Graham Reid | | 4 min read
Against expectation, 2005 was a rare year for 64-year old Bob Dylan, especially since he hadn’t had an album of new material out in four years. Yet Dylan seemed to be everywhere in 2005, and it announced his rehabiliation for casual listeners -- and prepared the ground for his critically acclaimed 2006 album Modern Times.
But in 2005 Dylan's influence -- for the first time in decades -- was evident in neo-folk and alt.country artists (from Devendra Banhart and Bright Eyes to Wilco and Will Oldham), and in former post-punk rockers getting straight with life (Chuck Prophet).
More than that however, Dylan -- once elliptical and reclusive -- seemed to be opening up. His autobiographical book Chronicles: Volume One published early in the year was an insight into crucial periods in his musical life.
He remained elusive about some things -- as you’d expect from a man who once described himself as "a mathematical singer" -- but in the previous two years Dylan had been helping put the formative, and revolutionary, early part of his career up for analysis.
The process began in 2004 at Seattle’s EMP rock’n’roll museum. With stacks of memorabilia -- his high school essays, concert tickets, hand written lyrics, rare recordings and so on -- that excellent and exceptionally through exhibition entitled Bob Dylan’s American Journey 1955-66 pulled together the many threads of Dylan’s career during those turbulent years.
What Dylan assimilated, filtered and moulded into a unique voice were influences as diverse as Hank Williams’ country music, Woody Guthrie‘s socialist folk, Buddy Holly pop, the political activism of the period, Pete Seeger, old country blues and Americana, the poetry of the Beat Generation, and a young man’s desire to play rock’n’roll.
All this from a chubby-faced Jewish kid who had grown up in the culturally remote town of Hibbing, Minnesota?
By his very early 20s Dylan had been accorded the “spokesman of a generation” mantle and was retreating from it as fast as he had arrived. Three years later he was being reviled by folkies who felt betrayed by him playing electric guitar, and he was the subject of death threats. Audiences booed and abused him, and it wouldn't be the last time.
The Seattle exhibition was been extended until April 2006 and a companion book The Bob Dylan Scrapbook was been published. But while that tome with its reproductions of hand-written lyrics and so forth is interesting, Dylan fans -- and anyone curious about recent cultural history -- were drawn to Martin Scorsese’s extraordinary DVD doco No Direction Home, unequivocally the best rock film of 2005, and certainly within the top five of all time.
It covered the same formative period as the exhibition and has rare and pivotal concert footage, and interviews with old lovers Suze Rotolo and Joan Baez, fellow travellers Allen Ginsberg and Dave Van Ronk, and disgruntled folkies like Pete Seeger who saw their connection with a new generation slip through their fingers.
Best of all it features recently recorded commentary from Dylan himself.
If Dylan has always seemed elusive then the times have a-changed. Here -- as in Chronicles -- he makes his case as an unapologetic solo traveller, reflecting with unsentimental insight, occasional humour and clarity on the times he lived through and influenced. As always however, his private life goes unmentioned.
Until now D A Pennebaker’s film Don’t Look Back was the most revealing document of that volatile period but Scorsese -- who uses Pennebaker footage and numerous other sources -- has crafted this almost four-hour epic which will stand as the definitive account.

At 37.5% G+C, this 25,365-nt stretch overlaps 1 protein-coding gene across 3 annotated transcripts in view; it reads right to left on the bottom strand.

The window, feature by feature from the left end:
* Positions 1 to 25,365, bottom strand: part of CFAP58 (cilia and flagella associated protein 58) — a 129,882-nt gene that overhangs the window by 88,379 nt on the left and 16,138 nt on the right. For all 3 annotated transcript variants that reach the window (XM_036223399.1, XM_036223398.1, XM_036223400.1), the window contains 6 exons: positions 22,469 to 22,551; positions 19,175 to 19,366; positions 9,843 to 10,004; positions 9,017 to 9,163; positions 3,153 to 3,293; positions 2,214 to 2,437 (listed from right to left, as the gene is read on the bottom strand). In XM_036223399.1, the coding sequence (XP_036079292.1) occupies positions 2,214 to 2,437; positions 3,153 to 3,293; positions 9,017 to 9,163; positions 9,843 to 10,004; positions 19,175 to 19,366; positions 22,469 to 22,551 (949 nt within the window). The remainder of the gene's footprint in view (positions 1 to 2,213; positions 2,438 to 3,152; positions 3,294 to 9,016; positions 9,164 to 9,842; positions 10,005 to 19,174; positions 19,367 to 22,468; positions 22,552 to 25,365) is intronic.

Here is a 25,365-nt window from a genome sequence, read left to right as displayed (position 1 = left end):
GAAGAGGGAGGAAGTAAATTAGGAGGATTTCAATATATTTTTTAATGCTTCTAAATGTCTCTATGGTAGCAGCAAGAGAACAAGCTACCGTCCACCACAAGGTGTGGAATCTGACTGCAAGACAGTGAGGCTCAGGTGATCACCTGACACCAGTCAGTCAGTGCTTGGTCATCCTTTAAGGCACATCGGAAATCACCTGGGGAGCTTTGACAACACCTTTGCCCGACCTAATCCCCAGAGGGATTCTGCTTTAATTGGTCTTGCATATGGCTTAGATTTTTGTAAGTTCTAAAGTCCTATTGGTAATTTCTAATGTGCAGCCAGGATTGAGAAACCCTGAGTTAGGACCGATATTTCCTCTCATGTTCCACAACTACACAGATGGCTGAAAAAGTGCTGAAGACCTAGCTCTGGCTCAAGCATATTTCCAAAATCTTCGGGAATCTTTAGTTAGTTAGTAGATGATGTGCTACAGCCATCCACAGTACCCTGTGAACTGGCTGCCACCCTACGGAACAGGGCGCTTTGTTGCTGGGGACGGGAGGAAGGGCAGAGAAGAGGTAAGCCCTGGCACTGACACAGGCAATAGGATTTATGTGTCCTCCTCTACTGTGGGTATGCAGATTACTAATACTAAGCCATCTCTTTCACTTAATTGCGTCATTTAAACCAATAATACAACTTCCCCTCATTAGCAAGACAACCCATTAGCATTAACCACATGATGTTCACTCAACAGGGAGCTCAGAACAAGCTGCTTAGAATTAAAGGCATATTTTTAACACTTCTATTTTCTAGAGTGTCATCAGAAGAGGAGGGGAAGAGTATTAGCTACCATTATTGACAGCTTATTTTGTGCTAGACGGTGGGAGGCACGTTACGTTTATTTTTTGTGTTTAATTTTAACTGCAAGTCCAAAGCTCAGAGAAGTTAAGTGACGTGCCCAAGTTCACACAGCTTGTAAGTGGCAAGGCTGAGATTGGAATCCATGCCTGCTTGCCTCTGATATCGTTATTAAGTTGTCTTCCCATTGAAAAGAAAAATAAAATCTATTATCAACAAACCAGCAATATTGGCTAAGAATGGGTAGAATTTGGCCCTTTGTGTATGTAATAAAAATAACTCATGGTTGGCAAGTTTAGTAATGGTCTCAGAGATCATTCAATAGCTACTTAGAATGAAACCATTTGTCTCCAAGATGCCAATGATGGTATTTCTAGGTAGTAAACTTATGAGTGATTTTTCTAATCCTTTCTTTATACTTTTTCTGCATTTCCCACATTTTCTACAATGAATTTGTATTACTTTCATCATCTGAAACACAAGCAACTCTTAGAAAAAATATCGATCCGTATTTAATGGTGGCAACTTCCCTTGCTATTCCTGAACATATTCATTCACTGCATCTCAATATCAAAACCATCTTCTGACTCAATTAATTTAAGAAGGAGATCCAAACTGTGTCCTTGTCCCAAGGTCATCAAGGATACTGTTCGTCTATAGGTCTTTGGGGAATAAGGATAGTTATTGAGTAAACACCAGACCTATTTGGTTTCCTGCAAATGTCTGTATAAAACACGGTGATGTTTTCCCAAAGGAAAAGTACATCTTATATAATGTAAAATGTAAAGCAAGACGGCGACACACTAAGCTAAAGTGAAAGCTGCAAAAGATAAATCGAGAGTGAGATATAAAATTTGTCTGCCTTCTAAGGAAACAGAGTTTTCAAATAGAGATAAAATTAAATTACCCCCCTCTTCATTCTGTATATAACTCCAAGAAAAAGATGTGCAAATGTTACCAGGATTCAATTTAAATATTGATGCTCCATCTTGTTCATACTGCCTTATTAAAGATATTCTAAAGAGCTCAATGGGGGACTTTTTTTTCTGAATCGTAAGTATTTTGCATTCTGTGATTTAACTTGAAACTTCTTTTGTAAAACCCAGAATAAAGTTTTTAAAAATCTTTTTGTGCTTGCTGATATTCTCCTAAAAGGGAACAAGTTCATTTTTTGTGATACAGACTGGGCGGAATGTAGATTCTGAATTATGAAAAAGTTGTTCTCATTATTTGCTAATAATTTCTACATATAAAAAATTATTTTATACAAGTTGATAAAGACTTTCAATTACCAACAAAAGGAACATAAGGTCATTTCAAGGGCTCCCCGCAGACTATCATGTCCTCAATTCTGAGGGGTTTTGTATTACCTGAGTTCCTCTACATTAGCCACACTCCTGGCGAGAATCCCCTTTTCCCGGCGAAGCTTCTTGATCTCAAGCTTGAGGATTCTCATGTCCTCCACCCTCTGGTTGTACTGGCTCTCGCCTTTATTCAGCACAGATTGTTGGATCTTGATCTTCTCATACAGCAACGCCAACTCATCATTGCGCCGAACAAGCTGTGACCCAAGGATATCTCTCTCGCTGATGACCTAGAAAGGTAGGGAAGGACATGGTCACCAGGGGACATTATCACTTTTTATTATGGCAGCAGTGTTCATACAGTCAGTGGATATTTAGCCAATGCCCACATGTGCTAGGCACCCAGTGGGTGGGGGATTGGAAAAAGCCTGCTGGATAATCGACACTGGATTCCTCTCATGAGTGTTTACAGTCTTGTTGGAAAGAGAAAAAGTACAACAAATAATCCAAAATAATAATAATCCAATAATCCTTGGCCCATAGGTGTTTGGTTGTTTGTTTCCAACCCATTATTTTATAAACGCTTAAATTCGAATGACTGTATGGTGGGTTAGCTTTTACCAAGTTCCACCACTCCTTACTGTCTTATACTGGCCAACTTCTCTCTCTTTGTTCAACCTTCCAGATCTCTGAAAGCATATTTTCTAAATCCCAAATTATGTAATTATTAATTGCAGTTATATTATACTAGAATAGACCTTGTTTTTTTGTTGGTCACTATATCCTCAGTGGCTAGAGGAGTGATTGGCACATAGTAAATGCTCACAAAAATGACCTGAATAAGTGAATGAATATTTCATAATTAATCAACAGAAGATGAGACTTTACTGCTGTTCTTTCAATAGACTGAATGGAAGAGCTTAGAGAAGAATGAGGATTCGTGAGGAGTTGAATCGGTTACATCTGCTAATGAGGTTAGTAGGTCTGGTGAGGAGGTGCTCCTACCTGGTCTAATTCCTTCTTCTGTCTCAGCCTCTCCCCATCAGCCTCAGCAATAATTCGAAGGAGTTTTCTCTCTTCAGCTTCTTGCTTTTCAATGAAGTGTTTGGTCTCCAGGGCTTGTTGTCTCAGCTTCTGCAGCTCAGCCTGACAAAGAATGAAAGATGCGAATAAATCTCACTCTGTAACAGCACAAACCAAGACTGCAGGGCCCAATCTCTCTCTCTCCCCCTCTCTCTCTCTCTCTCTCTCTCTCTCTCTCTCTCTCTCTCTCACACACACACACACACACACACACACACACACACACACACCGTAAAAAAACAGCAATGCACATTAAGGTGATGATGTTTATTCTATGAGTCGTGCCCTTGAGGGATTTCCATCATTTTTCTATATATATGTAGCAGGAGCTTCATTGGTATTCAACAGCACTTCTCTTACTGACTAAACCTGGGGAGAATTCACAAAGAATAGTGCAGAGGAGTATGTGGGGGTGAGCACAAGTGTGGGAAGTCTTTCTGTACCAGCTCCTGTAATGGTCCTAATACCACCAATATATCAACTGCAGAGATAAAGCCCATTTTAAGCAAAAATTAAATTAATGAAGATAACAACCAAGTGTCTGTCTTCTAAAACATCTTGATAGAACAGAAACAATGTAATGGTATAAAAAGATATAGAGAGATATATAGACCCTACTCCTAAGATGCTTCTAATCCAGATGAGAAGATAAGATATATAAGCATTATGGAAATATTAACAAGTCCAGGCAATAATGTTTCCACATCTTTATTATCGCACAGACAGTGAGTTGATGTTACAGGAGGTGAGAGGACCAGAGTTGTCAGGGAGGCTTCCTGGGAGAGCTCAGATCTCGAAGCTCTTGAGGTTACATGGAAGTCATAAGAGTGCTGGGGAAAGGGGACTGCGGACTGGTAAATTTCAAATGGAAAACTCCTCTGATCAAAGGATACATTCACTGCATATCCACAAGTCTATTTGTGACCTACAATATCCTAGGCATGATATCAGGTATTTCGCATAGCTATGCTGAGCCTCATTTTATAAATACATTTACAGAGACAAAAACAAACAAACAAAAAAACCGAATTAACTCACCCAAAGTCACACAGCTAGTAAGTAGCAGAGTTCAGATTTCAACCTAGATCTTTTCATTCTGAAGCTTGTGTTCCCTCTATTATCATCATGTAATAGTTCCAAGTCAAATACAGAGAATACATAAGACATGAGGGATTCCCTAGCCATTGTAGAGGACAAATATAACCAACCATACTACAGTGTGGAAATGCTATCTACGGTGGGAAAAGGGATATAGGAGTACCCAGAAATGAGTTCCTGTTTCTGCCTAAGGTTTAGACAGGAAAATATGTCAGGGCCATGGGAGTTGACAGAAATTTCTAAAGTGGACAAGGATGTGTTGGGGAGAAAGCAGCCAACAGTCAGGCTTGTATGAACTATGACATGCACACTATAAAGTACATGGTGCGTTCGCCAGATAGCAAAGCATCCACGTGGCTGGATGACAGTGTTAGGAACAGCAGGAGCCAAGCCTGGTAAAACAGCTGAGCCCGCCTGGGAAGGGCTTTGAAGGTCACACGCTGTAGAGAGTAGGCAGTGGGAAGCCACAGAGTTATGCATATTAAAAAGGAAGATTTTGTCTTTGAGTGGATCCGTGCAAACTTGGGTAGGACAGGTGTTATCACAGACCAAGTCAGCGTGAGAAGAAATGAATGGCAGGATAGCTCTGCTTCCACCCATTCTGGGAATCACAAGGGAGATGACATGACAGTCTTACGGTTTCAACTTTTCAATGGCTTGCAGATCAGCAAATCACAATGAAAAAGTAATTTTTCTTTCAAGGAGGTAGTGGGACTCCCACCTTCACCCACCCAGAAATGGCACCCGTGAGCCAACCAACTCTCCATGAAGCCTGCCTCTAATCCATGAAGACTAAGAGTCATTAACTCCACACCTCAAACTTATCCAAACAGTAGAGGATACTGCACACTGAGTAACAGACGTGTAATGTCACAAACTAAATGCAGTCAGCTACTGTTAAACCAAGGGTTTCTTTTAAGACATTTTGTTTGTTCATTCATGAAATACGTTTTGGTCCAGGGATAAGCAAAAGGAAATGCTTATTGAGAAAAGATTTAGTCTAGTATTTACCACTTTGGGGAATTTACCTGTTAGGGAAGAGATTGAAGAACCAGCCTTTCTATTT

No Direction Home effectively recreates the world the young Robert Zimmerman grew up in: a world of tent shows and carnie folk passing through, of Hank Williams’ country and Johnny Ray’s sobbing pop, of Muddy Waters and the remarkable voice of John Jacob Niles (the Antony and the Johnsons of his period).
All this gives context to the fat-faced kid who thought of maybe going to Westpoint Military Academy as his way out of Hibbing. Then he heard Woody Guthrie.
“You could listen to his songs,” Dylan says, “and learn how to live.”
And so his long journey began, first to the cultural crucible of New York’s Greenwich Village.
Small facts spill out -- he sold only 2500 copies of his debut album -- and also big events such as when he sang Blowing In the Wind at the march on Washington in 1963 when Martin Luther King made his famous speech. Dylan was only 22.
Scorsese underscores how Dylan’s early music captured the zeitgeist by playing A Hard Rain’s Gonna Fall over footage of the Kennedy assassination.
Then everything changed: with increasing desperation we see Dylan recoiling from the shackles of others’ expectations. He is often calm and even good-humoured as the insults fly (fake, bastard, traitor and, notoriously, "Judas"), but then becomes pale, reclusive and impenetrable behind shades.
It was a remarkable career arc, and no other artist has gone from being so embraced to so reviled in such a short period. The motorcycle accident in 66, where the doco ends, allowed him to withdraw. He didn’t perform live for nine years.
The few great rockumentaries are usually about artists under pressure rather than scaling great heights. But this one has both and, mercifully, Dylan doesn’t attempt to rewrite his story.
The Scorsese doco arrived with a tie-in double disc, No Direction Home: Volume VII, and again Dylan’s voice -- sometimes caressing as on the demo of Don’t Think Twice, sometimes a howl from inside the hurricane as on Ballad of a Thin Man recorded on that controversial 66 tour of Britain -- is commanding.
But it was long ago in a very different world, one Dylan seemed to define and then courageously -- to reclaim the necessary freedom to be an artist -- denied.
And in 2005 -- when you might have expected him to be utterly marginalised -- that struggle still sounded relevant.